The simple but delicious scone is loved around the world. In Patisserie : an encyclopedia of cakes, pastries, cookies, biscuits, chocolates, confectionery and desserts, celebrated pastry chef Aaron Maree writes that scones come in many flavours and varieties. In America, scones are known as biscuits or soda biscuits and they can be served with both savoury dishes and sweet toppings. The scone is a cousin of the Scottish bannock, a flat disk baked on a hot griddle plate, which is then marked into triangles.

“A good scone should be of uniform colour and size, lightly golden brown on the base and top, but with white sides. The interior should be light, soft and white.” He stresses that in order to ensure that your scones are soft and well risen, you must always rub the butter into the dry ingredients lightly. Never overwork the dough and do not knead it at all.”

Next door to the Library is our cherished cafe Bake and Brew, who bake delicious scones daily. And! We have secured the recipe from Sue the pastry chef.

Scones

Oh sweet scones, how graceful you sit. Your fluffy, subtly sweet texture melts in our mouths on these days we toil. We honour and give thanks to you, heavenly light beings.

 

Here it is:

World’s Best Scone Recipe

Ingredients:

  • 3 cups of self-raising flour
  • ½ teaspoon baking powder
  • 50g butter
  • 500mL milk
  • 1 dessertspoon cream

Method:

Sift the flour into a large bowl and add the baking powder.

In a microwaveable jug add butter, milk and cream and microwave for three minutes on low.

Add this liquid mix to the bowl.

Mix gently and then turn out onto a lightly floured surface. Knead gently and pat like a baby’s bottom.

Use a scone cutter or glass to make round scone shapes and put them onto a greased oven tray. Ensure the scones are placed close together, as they give each other support as they cook.

Cook in a 180° oven for 15 minutes.

You can also borrow Patisserie : an encyclopedia of cakes, pastries, cookies, biscuits, chocolates, confectionery and desserts from the Tea Tree Gully Library.

Wow it’s Italian! Experience the essence of Italian Cooking

Come along to a delicious book launch on Monday 2 November, from 6.30pm.

Written by Yarra Valley cooks Hilda and Laurie, Wow! It’s Italian is full of recipes and tips to create the perfect rustic Italian meal, based on their time living in a tiny Italian village high up in the Apennine Mountains.

You’ll learn how to make classic dishes like traditional Italian meatballs and crusty bread and gain insights into growing and preserving food for the harsh long winter months – a la the Italians.

Book online or phone 8397 7333.

An evening with Alice

Presented by Catlin Langford, enthusiast and collector.

1book28 White rabbit

Illustrations by Sir John Tenniel from Lewis Carroll’s Alice in Wonderland, 1865: The Queen of Hearts and the White Rabbit.

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Illustrated by Robert Ingpen, 2009          Film, Alice In Wonderland, 1972.

When:  Wednesday 8 July from 6.30 – 7.30pm.

Where:  Relaxed Reading Area, City of Tea Tree Gully Library.

Cost:  Free.  Bookings are essential.

2015 marks 150 years since the publication of Lewis Carroll’s Alice’s Adventures in Wonderland, considered as one of the most famous works of children’s literature. An Evening with Alice will investigate the numerous ideas, people, food, and paintings that inspired Carroll’s celebrated work of literature, providing an insight into topics as diverse as the Pre- Raphaelite group, to the not-so-beautiful turtle soup, to poisonous hats, and pet wombats.

You can book for An Evening with Alice here or telephone the Library on 8397 7333.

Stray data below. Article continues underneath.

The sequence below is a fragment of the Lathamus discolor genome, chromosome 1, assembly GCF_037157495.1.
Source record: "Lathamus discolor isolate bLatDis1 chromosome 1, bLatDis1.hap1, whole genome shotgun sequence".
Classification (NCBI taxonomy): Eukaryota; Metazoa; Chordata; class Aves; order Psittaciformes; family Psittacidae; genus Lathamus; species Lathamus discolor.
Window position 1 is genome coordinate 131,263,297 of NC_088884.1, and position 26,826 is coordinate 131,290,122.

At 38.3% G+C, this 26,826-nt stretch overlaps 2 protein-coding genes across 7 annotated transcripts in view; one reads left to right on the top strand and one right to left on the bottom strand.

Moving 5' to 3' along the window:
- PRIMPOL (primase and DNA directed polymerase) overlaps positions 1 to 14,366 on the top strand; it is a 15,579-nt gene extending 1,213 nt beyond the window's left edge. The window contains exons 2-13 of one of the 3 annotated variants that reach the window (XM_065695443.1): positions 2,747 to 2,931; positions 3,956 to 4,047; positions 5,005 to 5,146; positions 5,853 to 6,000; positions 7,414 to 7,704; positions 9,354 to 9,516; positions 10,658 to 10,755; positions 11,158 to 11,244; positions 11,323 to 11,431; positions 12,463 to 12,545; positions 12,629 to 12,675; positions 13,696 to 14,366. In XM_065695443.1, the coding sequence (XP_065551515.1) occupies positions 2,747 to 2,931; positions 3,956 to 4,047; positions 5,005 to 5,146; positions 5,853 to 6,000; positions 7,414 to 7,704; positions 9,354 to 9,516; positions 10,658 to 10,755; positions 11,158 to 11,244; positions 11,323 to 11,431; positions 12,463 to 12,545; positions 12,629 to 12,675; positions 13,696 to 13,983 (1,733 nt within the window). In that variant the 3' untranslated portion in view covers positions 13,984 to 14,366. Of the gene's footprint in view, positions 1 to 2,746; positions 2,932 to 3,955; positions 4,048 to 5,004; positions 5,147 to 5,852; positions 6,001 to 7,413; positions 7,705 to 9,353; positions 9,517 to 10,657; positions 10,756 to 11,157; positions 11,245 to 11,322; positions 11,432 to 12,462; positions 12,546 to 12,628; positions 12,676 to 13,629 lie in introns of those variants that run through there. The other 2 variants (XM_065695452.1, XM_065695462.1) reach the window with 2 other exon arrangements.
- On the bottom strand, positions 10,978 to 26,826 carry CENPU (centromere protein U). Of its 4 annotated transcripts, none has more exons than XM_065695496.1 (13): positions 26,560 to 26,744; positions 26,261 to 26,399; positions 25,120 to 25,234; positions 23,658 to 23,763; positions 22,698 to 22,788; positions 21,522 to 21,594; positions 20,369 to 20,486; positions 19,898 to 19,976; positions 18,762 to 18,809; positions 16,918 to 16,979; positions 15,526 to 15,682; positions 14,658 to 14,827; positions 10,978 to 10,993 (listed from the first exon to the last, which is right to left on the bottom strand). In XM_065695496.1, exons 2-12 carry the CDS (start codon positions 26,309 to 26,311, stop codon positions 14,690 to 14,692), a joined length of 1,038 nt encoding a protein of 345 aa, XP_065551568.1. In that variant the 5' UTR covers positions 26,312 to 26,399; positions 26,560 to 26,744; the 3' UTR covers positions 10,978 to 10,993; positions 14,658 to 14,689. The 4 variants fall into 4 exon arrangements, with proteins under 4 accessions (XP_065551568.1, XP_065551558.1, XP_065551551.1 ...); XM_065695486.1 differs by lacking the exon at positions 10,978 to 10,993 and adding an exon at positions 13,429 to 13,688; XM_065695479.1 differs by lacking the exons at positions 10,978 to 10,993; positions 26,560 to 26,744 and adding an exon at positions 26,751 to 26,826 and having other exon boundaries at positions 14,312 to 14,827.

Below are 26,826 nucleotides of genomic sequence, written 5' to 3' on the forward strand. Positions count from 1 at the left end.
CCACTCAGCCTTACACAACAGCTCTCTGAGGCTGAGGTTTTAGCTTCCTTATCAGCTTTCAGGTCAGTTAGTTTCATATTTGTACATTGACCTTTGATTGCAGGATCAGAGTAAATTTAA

If you are of a crafty disposition, enjoy a sweet treat and are interested in everything ‘Alice’, READ ME.

Hidden Treasures

Festival Foods coverIf you enjoy browsing through the Library’s cooking section, why not investigate the books in our Children’s collection? You never know what you might find. Discover a new world of recipes that are suitable for all chefs.

I borrowed Festival Foods by Jenny Vaughan and Penny Beauchamp, which features recipes from many different cultures, cooked for celebrations and feast days.

honey-cake1I created a delicious Israeli honey cake and also found some great recipes including a hearty Ramadan soup and savoury dumplings from China.

 

Children’s cookbooks are colourful and often include fascinating information on the cultural background of different recipes and the ingredients they use.

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Other titles that impressed me are The Australian Women’s Weekly Kids’ Cooking for Health, The Usborne Healthy Cookbook by Fiona Patchett, Kids’ Cooking,  I Can Cook Middle Eastern Food by Wendy Blaxland and the series A World of Recipes by Sue Townsend.

You can search the Library’s online catalogue or enquire about children’s cookbooks next time you visit the Library.

Looking for some new recipes?

Well the Library has a fantastic collection of cookbooks for you to choose from. Come and browse in  Adult Non Fiction starting at 641.5 for inspiration to cook up a storm.
One book we found recently while reshelving that doesn’t quite offer that inspiration is “Food for the road” by Laraine Leyland of Leyland brothers fame.

This unique publication has lots of tips for campfire cooking, food and equipment checklists and an amazing array of tempting recipes from chapters entitled Toasted Temptations, Super Snacks and Marvellous Mince.

Some “favourites” chosen by Library staff  include; Saveloy Sandwich, Curried Eggs, Rissoles, Baked Beans and Frankfurts, Curried Savoury Mince and Devilled Wine Chops, not to forget a favourite from the seventies, Chicken a la king!

We’ll let the pictures tell the story. Just let me say food styling has certainly moved on since the Seventies!

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Do you think we should keep this book or send it to the library book graveyard, aka the Booksale shelf?

Also love to know if you’ve found any other “amazing” titles in our collection that you’d like to share!